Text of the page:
"Wow, what have I been missing."
My first Ken Follett book and the good news for me was that he has a huge back catalogue that I can wade through. I cannot believe I had never read any of his books before.
Based purely on another reader's review I took a chance and what a world this has opened up for me. This is what I would class as easy reading despite the size of many of his books.
I am currently reading a third book by this author and am equally entralled with this book.
Loved the details and getting know the characters and my only regret is this will be one less book to read but thankfully there are many more.
"A saga of four families"
This sequal to The Fall of Giants is an exciting historical story of the lead up to and the involvement of 4 families, during the second world war. Follett has guided us through some of the major events of the war and clevery intertwined the families from New York to Moscow. A book worth reading which will keep any lover of historical novels, enthralled right up to the last pages.
Having read or listened to both Pillars, World without end and Fall of Giants I was eager to get stuck into Winter of the World. As with the other Ken Follett Books I had previously read the subject matter never did motivate me to rush out and start them.
Having just finished this book I can quite happily say it did not dissapoint and was even better than its prequel Fall of Giants.
The book almost acts like a time machine taking you back in time with the people and places. It is fantastic with its terrifying portrayal of Nazi Germany and the ruthless hirearchy of Soviet Communism. There are times you cannot wait to listen on with suspense and excitement and there are also times when it brings you to tears through desolation of human beahaviour.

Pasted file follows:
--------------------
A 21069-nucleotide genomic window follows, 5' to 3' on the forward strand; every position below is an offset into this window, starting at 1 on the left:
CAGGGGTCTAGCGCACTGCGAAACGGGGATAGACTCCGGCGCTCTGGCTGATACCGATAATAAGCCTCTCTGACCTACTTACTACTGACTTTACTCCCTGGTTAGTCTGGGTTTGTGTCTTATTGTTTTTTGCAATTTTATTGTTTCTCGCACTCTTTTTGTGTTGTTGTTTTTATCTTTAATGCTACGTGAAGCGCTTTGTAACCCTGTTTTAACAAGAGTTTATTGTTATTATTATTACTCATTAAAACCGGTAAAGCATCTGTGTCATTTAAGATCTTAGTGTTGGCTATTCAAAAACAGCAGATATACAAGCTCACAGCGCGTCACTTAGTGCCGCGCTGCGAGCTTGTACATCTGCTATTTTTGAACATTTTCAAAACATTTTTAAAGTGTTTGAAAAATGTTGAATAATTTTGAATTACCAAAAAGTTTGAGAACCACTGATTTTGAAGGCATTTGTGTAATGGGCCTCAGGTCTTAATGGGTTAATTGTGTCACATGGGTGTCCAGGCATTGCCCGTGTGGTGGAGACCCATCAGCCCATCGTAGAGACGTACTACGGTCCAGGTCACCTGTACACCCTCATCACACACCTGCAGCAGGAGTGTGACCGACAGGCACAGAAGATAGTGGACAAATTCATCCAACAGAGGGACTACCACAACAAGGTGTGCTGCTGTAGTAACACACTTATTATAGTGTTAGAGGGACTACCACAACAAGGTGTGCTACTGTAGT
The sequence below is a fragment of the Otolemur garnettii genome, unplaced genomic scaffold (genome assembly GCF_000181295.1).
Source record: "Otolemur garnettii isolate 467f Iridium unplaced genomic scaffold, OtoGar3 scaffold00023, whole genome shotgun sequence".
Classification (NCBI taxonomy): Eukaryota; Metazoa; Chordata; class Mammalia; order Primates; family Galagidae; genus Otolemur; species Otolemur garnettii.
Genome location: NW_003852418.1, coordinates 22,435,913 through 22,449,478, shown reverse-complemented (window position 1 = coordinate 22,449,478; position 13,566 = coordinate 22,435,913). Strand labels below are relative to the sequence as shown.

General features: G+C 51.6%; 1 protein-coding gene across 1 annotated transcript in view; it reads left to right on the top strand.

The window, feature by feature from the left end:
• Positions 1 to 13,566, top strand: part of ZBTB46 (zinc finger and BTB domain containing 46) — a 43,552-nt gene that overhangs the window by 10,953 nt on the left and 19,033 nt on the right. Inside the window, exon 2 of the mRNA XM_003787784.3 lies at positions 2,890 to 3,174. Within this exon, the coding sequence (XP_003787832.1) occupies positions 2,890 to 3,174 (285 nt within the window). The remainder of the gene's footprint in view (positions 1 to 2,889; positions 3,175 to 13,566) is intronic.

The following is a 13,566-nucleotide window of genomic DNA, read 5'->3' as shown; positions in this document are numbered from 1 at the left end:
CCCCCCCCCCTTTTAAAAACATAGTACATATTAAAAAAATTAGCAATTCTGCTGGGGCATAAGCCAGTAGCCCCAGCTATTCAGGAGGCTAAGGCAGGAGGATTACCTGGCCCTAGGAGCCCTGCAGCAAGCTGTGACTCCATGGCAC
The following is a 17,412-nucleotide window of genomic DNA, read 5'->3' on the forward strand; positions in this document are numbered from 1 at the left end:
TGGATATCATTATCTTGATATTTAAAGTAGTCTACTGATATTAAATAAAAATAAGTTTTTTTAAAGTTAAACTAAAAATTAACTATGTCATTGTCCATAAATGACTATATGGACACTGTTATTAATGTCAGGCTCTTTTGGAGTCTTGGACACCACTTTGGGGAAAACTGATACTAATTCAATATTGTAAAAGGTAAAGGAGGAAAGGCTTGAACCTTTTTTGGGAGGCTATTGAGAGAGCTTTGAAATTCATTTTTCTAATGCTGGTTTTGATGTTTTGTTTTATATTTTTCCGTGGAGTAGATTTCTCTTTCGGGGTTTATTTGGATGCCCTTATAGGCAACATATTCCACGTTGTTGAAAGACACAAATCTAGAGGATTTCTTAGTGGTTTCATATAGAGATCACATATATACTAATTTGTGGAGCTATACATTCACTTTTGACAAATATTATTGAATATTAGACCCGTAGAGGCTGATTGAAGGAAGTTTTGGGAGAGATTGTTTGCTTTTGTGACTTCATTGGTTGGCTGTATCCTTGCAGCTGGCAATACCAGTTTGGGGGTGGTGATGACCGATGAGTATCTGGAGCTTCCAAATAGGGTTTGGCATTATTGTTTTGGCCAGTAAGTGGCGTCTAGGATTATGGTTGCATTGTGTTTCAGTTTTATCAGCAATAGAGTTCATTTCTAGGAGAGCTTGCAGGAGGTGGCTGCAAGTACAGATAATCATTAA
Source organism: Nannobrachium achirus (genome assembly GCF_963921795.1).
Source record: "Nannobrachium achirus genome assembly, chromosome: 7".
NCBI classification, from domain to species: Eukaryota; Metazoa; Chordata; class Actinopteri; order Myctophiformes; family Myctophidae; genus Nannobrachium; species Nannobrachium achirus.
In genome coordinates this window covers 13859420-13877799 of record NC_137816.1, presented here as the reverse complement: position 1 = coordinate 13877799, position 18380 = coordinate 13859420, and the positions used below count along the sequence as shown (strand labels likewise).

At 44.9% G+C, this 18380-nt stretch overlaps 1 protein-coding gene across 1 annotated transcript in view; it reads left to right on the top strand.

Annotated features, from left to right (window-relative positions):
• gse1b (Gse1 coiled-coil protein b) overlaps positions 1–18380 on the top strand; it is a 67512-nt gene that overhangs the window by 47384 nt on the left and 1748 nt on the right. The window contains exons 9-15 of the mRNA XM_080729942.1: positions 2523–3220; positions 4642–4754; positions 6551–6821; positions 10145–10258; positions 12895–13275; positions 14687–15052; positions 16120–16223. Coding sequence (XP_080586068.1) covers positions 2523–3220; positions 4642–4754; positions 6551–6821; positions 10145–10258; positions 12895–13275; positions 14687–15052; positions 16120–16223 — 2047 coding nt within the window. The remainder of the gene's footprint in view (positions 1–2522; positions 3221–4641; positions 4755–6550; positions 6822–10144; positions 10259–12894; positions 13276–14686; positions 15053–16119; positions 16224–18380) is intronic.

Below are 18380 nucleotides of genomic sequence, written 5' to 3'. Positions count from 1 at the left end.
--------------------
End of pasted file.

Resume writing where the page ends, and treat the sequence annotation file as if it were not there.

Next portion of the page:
I cannot wait for part three, even though I know it is not a period of history I relish I am confident Ken Follett will still draw me in like no other author.
Another point I must mention about this book is the reader Jon Lee. Having listed to hundreds of Audio books he is without doubt one of the best. This guy could read the phone book and make it sound interesting. I will listen to anything he reads but this is one of his best.
Some parts of this novel are excellent. The story ranges across the world and over the years at a cracking pace, covering the major events of war and peace in the 20th century. Follett uses in-depth, painstaking research and strives for realistic historical perspectives. He draws plausible representations of differing political views but with sympathies naturally tending to the democratic centre-left. I never found it boring and the action scenes are exciting and well-written. Those are the good parts.